Link v. FirstEnergy Corp. – Utility Company Not Liable for Poorly-Placed Poles
Gregg Hollander | August 1, 2016 | Motorcycle Accidents
Even though a utility company placed its poles in a position that failed to abide U.S. Federal Highway Administration “Clear Zone” stipulations, and even though this failure was noted by the local government with which it contracted, the Ohio Supreme Court has declined to hold the company responsible for an injury that occurred when an ejected motorcyclist struck one of those poles.
In the case of Link v. FirstEnergy Corp., plaintiff sustained serious injuries when, as he was riding along a roadway, he was hit by a deer, ejected from his motorcycle and tossed into a utility pole near the road. He sued the utility company after finding evidence the utility poles were placed very close to the road, in a position that did not follow federal clear zone standards.
When the case went to trial, jurors found the company was liable for the motorcycle accident injuries and imposed damages of almost $370,000 for plaintiff and his wife for serious leg and pelvic injuries. The damage award included damages for medical bills, pain and suffering, lost wages and loss of consortium.
However, in a 4-3 decision, the Ohio Supreme Court reversed that earlier damage award in Link v. FirstEnergy Corp. Writing for the majority, the lead justice noted that while the county engineer and the county trustees had suggested to the utility company that the pole in question (along with seven others) be removed, it did not formally order the utility company to do so. Plus, the position of the pole, although not in adherence to the industry standard, didn’t interfere with ordinary travel by motorists.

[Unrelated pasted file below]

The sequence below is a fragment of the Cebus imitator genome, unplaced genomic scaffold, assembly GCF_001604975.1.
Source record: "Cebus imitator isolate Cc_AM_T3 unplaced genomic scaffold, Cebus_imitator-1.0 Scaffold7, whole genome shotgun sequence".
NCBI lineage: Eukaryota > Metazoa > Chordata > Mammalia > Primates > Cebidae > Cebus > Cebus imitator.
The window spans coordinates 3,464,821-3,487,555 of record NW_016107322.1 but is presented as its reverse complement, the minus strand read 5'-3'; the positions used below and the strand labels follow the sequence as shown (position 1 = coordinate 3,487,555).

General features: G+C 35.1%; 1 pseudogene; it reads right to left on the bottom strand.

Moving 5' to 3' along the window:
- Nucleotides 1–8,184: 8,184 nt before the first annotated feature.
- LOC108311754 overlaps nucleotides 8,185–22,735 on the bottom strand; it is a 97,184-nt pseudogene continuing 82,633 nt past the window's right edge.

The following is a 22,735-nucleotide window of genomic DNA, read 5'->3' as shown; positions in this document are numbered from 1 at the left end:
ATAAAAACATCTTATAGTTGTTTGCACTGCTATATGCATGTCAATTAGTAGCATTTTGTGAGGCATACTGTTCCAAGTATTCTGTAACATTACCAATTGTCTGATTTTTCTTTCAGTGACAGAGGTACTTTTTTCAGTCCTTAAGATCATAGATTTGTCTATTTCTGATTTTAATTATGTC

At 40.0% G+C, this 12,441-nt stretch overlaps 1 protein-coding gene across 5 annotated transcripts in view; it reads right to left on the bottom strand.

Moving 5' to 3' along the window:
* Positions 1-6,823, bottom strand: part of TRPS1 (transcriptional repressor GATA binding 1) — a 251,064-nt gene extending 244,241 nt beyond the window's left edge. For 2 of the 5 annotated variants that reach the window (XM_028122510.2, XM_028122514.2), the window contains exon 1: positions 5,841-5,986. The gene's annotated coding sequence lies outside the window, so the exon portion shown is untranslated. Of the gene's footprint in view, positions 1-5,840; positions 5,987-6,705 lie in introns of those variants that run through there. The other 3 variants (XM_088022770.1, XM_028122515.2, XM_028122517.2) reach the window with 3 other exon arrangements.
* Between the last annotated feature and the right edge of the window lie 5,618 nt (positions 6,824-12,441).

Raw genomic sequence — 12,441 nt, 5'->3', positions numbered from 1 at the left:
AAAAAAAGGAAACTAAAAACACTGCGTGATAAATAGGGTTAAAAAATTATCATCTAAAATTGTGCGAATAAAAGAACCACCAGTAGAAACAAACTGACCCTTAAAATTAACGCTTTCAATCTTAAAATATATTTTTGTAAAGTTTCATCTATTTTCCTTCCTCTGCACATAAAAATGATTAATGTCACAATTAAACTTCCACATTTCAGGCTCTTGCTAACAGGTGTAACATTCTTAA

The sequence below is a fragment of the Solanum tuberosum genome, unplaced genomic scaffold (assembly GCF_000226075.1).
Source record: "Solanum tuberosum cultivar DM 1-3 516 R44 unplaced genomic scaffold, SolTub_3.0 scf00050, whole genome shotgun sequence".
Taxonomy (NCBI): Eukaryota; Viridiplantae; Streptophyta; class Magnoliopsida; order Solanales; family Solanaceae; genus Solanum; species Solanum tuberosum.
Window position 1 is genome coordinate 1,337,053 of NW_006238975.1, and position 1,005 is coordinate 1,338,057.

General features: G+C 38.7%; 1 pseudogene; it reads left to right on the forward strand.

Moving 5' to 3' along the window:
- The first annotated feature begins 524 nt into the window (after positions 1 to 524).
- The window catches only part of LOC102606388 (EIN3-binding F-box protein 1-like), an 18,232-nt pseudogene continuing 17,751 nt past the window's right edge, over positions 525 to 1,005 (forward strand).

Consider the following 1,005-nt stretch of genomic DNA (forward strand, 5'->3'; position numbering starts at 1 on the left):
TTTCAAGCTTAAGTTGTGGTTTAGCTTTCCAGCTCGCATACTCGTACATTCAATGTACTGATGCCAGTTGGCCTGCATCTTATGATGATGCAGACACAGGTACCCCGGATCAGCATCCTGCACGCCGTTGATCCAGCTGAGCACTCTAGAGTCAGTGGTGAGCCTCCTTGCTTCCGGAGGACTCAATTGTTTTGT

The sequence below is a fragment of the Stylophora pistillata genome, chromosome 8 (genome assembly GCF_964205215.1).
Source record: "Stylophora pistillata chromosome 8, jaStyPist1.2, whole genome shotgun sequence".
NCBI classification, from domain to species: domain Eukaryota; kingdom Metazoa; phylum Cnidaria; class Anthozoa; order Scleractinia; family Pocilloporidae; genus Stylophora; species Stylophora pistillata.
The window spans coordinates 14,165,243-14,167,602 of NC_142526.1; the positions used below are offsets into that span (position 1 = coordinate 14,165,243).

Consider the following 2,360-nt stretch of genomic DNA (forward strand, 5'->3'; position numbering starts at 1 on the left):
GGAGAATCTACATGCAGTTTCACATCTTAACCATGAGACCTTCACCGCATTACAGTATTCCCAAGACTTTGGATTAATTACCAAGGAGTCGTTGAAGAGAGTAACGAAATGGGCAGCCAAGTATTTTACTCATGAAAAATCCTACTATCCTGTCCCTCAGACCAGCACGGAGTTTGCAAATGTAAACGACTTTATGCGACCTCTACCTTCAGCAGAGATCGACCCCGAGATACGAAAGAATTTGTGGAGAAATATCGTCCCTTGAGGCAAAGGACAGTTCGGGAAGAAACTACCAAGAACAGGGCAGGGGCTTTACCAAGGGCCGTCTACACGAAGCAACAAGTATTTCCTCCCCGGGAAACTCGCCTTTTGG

In a dissenting opinion, one justice reasoned that the township had made it clear in letters to both the utility company and its parent firm that they did not have permission to leave the pole where it was, and that this was enough to make the company liable for the plaintiff’s injuries.
It’s possible that reasoning could be adopted by other courts if a similar case were to be presented.
This whole issue started back in 2006 when the local township agreed to widen a road, and an engineer was authorized to start planning. As part of this, a total of 37 utility poles were going to be moved back farther to make way for a wider road. However, the utility company ultimately decided not to move eight of the poles – this one included – during the second phase of the project.
The county engineer wrote the utility company to express concern that the poles would only be 4 to 6 feet from the road, which was not in line with the clear zone rules. However, the company didn’t alter its plans and after the township consulted with the county prosecutor, it went ahead and reopened the road with the poles still in their original location.
A year later, the town of trustees board president wrote to the utility company again, urging the poles to be moved. However, the utility company responded that the poles didn’t violate any government function or impede the roadway so they wouldn’t be moved. The company did say it would move the poles only if the township paid for it, but the trustees dropped the matter at that point.
After plaintiff’s motorcycle accident, he sued the utility company and its parent firm, alleging this failure to remove the poles was negligence. A jury sided with plaintiff and awarded $800,000, with the utility company being 46 percent liable and the county engineer 37 percent liable. (Plaintiff was deemed 17 percent liable.)
The state supreme court ruled that while the utility company does not have unfettered discretion of pole placement, they don’t have to obtain a permit or approval from the county so long as the pole doesn’t impede the road.
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Link v. FirstEnergy Corp., July 26, 2016, Ohio Supreme Court.